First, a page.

Tenchi Muyo GXP Vol. #5 - Mania.com



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Info:

  • Audio Rating: B+
  • Video Rating: A-
  • Packaging Rating: B
  • Menus Rating: B
  • Extras Rating: B
  • Age Rating: 13 & Up
  • Region: 1 - North America
  • Released By: FUNimation Entertainment, Ltd.
  • MSRP: 24.95
  • Running time: 75
  • Aspect Ratio: 1.33:1
  • Disc Resolution: 480i/p (mixed/unknown)
  • Disc Encoding: MPEG-2
  • Series: Tenchi Muyo

Tenchi Muyo GXP Vol. #5

By Chris Beveridge     August 22, 2004
Release Date: August 24, 2004


Tenchi Muyo GXP Vol. #5
© FUNimation Entertainment, Ltd.


What They Say
When it appears Fuku is unable to handle combat stress, Kiriko suggests an alternate means of controlling the Kamidake II. However, when an accident sets the ship adrift, sailing into a nest of pirates, Fuku is all that stands between Seina and total annihilation!

The Review!
GXP continues to move along by going into some character study material but also provides fans with the "money episode."

Audio:
For our primary viewing session, we listened to this show in its original language of Japanese. The stereo mix for the series is quite good with a lot of directionality across the forward soundstage, generally in sound effects and less so for dialogue, that worked nicely in enhancing the show. With a lot of crashes and other moments requiring things to go all over the place, it's represented nicely here. Dialogue is clean and clear on both tracks and we had no issues with dropouts or distortions. English language fans make out well on this release by also getting a 5.1 remix, which added some noticeable clarity to the forward soundstage but we didn't listen to it enough to notice much to the rear channels.

Video:
Originally airing in 2002, the transfer here is presented in its original full screen aspect ratio and really looks slick. While the production values obviously aren't OVA level, they've managed to take the best aspects of the original series in its designs and maintain the continuity there, which means lots of bold bright colors. From the time spent on Earth where there's a number of lush looking backdrops to the excellent black levels in the space sequences, this is a transfer that just looked good all the way through. Cross coloration was practically non-existent from what I could see and aliasing was very minimal overall. The opening and ending sequences are done with alternate angles, so depending on how you select your languages will impact what version you get here, but thankfully the ability to change it is not locked and you can adjust it easily.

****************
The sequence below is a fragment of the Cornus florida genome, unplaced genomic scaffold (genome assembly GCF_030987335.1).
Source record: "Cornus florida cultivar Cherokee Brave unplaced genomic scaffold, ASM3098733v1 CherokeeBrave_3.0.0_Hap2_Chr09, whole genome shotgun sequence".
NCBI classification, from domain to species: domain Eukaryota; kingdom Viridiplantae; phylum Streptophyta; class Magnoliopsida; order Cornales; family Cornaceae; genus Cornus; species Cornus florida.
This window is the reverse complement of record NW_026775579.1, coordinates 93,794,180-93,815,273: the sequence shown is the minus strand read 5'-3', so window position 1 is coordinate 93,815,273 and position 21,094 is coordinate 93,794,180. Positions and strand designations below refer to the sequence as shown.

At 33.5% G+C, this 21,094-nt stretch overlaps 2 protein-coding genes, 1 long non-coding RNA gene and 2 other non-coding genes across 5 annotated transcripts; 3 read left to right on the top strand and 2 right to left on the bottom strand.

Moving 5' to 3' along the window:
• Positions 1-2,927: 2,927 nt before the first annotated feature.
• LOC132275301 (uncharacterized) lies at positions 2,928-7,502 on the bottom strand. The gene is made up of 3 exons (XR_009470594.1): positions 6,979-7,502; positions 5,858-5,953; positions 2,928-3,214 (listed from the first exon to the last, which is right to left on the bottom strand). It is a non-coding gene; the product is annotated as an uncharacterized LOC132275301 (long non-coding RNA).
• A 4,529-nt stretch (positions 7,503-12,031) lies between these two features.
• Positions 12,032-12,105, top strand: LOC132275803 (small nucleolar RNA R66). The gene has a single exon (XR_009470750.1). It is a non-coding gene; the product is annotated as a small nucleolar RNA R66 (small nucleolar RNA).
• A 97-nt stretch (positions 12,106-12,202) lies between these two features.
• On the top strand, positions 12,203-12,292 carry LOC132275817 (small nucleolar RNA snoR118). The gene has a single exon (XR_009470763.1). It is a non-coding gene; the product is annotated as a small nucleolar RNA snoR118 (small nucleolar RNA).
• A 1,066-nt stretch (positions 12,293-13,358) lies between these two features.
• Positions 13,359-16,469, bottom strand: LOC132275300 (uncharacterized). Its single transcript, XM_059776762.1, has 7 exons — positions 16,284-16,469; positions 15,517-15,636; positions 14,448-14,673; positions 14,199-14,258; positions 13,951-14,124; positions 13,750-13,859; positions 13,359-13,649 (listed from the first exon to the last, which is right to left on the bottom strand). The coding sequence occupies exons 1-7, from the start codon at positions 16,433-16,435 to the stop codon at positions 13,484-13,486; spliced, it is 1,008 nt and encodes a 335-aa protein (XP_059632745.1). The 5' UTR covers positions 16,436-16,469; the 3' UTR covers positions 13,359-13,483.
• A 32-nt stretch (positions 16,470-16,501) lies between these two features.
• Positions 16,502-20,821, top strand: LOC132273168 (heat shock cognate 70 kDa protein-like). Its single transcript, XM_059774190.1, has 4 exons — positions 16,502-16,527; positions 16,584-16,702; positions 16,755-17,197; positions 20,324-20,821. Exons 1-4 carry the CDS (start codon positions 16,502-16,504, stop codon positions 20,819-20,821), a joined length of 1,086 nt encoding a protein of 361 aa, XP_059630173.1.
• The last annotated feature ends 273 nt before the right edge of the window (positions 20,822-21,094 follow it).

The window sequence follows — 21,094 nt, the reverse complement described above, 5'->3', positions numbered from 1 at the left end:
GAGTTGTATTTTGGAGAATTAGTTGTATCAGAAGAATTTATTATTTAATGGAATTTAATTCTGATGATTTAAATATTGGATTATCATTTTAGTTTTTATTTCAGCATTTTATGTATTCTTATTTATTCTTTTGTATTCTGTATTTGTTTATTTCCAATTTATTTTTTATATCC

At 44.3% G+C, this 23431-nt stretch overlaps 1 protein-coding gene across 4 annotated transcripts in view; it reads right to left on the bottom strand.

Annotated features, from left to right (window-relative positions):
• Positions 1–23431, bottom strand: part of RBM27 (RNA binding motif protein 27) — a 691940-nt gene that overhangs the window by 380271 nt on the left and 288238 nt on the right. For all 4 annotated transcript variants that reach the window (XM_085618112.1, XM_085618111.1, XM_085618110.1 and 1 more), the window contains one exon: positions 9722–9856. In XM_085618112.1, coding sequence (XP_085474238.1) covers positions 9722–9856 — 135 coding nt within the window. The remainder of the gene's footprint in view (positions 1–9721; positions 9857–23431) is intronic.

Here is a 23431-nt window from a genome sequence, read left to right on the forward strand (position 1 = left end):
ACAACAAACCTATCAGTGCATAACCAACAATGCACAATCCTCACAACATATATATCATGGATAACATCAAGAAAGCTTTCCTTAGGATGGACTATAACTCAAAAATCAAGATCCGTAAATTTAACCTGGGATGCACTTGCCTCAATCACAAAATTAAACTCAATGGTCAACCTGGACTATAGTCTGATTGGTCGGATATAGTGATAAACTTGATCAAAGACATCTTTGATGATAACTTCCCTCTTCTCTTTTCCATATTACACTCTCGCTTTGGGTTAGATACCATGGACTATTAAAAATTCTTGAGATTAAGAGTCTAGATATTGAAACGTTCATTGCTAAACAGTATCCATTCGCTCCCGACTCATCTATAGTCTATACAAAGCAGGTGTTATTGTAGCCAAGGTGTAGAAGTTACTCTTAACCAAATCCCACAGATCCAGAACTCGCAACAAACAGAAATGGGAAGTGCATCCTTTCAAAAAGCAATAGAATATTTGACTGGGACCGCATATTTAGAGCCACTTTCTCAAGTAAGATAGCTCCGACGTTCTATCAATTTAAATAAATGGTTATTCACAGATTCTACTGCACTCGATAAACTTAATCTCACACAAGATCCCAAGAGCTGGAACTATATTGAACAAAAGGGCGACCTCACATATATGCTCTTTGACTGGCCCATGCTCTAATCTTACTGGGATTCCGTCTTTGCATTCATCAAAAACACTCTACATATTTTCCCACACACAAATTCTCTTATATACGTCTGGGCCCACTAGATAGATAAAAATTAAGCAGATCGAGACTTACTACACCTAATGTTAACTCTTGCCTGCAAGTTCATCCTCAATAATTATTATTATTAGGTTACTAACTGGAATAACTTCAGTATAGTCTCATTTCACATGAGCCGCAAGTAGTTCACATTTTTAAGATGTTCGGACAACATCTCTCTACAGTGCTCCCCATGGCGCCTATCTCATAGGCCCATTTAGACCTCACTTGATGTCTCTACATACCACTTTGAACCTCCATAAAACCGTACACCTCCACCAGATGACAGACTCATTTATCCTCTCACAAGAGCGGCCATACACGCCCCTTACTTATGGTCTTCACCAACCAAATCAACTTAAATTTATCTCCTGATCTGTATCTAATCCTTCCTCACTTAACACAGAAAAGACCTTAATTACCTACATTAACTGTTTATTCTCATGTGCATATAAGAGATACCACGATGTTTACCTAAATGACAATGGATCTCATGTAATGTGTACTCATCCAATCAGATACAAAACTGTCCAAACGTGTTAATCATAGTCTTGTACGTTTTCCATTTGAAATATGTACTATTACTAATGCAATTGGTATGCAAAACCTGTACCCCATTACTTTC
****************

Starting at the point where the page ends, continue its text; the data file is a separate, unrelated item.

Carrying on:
Packaging:
While Seina shows off some skin on this cover, providing fan service for the ladies at long last, the main influences here look to be the women who are manipulating his life to their own ends with three of them surrounding him. Once more, the images look to be pastes from different sources they don't look to mesh all that well. The back cover provides a number of screenshots from the show that take up the top half of the cover while the bottom provides a summary that takes up most of the rest of the space along with the basic production and technical information. The discs running time and features are listed but a bit awkward to find in a few places making me wish that they'd adopt the "info grid" that's so very clean and useful. The included inserts front page is a slightly cleaner version of the keepcase cover that opens to two panels that talk about the individual episodes. The back panel is an advert for another FUNimation show.